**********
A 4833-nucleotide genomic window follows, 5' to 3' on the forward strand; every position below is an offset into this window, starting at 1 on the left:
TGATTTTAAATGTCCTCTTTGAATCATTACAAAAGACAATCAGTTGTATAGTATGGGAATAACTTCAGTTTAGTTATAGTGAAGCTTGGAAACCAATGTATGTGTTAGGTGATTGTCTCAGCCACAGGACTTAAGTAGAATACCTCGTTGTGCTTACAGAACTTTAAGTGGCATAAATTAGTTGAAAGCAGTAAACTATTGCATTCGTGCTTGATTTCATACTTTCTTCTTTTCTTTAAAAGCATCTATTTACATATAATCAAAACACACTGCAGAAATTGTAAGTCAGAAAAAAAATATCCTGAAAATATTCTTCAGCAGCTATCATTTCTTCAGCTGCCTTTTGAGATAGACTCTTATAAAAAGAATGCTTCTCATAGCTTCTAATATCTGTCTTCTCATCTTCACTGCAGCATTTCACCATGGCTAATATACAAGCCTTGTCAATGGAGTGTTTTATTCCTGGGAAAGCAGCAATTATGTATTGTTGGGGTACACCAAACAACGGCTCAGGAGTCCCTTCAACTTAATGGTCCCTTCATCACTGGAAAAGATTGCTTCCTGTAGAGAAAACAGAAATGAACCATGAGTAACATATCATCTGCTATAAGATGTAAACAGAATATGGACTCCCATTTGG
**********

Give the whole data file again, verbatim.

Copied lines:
A 4833-nucleotide genomic window follows, 5' to 3' on the forward strand; every position below is an offset into this window, starting at 1 on the left:
TGATTTTAAATGTCCTCTTTGAATCATTACAAAAGACAATCAGTTGTATAGTATGGGAATAACTTCAGTTTAGTTATAGTGAAGCTTGGAAACCAATGTATGTGTTAGGTGATTGTCTCAGCCACAGGACTTAAGTAGAATACCTCGTTGTGCTTACAGAACTTTAAGTGGCATAAATTAGTTGAAAGCAGTAAACTATTGCATTCGTGCTTGATTTCATACTTTCTTCTTTTCTTTAAAAGCATCTATTTACATATAATCAAAACACACTGCAGAAATTGTAAGTCAGAAAAAAAATATCCTGAAAATATTCTTCAGCAGCTATCATTTCTTCAGCTGCCTTTTGAGATAGACTCTTATAAAAAGAATGCTTCTCATAGCTTCTAATATCTGTCTTCTCATCTTCACTGCAGCATTTCACCATGGCTAATATACAAGCCTTGTCAATGGAGTGTTTTATTCCTGGGAAAGCAGCAATTATGTATTGTTGGGGTACACCAAACAACGGCTCAGGAGTCCCTTCAACTTAATGGTCCCTTCATCACTGGAAAAGATTGCTTCCTGTAGAGAAAACAGAAATGAACCATGAGTAACATATCATCTGCTATAAGATGTAAACAGAATATGGACTCCCATTTGG